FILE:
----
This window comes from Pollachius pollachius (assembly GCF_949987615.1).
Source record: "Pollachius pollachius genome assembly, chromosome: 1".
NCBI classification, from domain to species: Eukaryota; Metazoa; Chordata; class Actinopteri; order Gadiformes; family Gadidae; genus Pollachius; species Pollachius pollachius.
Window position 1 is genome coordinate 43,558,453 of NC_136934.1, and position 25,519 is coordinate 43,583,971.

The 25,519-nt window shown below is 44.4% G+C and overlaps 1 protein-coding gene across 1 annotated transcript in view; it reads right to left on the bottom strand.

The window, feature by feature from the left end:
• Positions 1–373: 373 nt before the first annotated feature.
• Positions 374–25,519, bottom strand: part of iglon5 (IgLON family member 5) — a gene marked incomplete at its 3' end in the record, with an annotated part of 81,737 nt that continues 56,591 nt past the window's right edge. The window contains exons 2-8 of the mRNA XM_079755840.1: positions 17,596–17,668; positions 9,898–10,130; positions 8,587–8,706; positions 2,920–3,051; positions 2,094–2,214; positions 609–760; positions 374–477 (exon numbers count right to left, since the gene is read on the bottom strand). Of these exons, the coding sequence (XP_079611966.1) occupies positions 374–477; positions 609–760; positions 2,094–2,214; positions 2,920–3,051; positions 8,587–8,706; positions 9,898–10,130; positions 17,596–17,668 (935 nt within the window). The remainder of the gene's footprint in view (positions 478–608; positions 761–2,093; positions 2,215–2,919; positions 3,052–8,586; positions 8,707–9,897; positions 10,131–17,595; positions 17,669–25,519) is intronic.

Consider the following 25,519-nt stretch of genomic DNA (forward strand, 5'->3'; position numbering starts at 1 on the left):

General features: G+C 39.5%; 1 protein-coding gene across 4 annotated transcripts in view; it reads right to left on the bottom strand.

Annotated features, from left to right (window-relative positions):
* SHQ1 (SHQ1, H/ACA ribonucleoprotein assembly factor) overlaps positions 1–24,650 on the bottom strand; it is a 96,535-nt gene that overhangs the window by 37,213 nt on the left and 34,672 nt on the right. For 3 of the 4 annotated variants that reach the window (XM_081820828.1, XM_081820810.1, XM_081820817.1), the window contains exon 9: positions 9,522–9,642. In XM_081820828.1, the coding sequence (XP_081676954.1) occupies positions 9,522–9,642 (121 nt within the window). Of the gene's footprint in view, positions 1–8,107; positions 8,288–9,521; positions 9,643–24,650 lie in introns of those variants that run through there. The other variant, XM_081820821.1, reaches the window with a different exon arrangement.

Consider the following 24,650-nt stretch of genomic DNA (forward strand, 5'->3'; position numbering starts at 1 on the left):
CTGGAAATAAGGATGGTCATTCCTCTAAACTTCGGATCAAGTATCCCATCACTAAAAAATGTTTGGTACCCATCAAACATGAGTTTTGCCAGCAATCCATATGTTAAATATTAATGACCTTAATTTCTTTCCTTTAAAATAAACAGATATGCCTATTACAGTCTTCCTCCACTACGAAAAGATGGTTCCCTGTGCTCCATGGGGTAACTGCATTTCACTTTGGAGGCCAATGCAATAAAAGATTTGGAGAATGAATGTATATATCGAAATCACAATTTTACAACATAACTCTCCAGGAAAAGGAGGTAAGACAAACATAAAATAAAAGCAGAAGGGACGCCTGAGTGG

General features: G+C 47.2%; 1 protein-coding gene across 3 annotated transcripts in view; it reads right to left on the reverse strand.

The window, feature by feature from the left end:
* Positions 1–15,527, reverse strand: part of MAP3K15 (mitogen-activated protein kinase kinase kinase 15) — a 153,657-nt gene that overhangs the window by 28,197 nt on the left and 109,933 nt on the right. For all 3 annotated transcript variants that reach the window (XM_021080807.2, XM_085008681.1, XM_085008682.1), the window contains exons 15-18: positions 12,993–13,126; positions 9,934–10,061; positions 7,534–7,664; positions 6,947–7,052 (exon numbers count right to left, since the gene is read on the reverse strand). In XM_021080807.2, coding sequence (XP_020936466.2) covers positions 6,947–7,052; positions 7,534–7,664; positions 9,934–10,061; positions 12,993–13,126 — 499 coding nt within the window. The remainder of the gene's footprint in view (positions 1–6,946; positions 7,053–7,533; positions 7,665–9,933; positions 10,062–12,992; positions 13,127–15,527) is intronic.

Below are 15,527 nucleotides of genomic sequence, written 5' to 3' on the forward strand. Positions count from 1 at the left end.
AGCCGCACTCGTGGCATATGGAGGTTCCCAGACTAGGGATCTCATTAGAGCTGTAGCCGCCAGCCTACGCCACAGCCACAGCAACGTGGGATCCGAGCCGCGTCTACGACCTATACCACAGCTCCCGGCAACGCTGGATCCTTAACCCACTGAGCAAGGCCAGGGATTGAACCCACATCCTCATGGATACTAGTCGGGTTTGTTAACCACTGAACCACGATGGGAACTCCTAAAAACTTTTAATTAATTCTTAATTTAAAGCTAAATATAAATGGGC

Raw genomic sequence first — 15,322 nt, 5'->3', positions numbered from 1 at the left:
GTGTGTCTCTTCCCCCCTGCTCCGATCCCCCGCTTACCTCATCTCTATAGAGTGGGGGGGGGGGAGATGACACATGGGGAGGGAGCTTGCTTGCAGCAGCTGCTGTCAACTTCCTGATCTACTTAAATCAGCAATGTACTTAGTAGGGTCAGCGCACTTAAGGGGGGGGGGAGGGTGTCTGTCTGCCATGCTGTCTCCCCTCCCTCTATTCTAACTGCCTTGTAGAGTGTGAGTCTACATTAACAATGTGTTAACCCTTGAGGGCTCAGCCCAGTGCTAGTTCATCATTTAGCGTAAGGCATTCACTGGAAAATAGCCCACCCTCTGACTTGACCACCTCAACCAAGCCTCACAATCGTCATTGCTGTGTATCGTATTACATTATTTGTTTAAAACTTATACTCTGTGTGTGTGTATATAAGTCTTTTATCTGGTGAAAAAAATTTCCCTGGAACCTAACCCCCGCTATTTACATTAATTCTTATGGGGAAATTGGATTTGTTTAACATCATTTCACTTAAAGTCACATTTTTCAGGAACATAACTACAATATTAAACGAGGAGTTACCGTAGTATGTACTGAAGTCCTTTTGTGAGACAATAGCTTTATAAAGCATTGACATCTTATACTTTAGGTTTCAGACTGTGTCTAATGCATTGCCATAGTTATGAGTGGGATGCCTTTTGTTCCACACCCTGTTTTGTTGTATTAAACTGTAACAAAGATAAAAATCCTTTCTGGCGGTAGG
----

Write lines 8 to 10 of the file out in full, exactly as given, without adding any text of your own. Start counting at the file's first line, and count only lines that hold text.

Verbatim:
• Positions 374–25,519, bottom strand: part of iglon5 (IgLON family member 5) — a gene marked incomplete at its 3' end in the record, with an annotated part of 81,737 nt that continues 56,591 nt past the window's right edge. The window contains exons 2-8 of the mRNA XM_079755840.1: positions 17,596–17,668; positions 9,898–10,130; positions 8,587–8,706; positions 2,920–3,051; positions 2,094–2,214; positions 609–760; positions 374–477 (exon numbers count right to left, since the gene is read on the bottom strand). Of these exons, the coding sequence (XP_079611966.1) occupies positions 374–477; positions 609–760; positions 2,094–2,214; positions 2,920–3,051; positions 8,587–8,706; positions 9,898–10,130; positions 17,596–17,668 (935 nt within the window). The remainder of the gene's footprint in view (positions 478–608; positions 761–2,093; positions 2,215–2,919; positions 3,052–8,586; positions 8,707–9,897; positions 10,131–17,595; positions 17,669–25,519) is intronic.

Consider the following 25,519-nt stretch of genomic DNA (forward strand, 5'->3'; position numbering starts at 1 on the left):

General features: G+C 39.5%; 1 protein-coding gene across 4 annotated transcripts in view; it reads right to left on the bottom strand.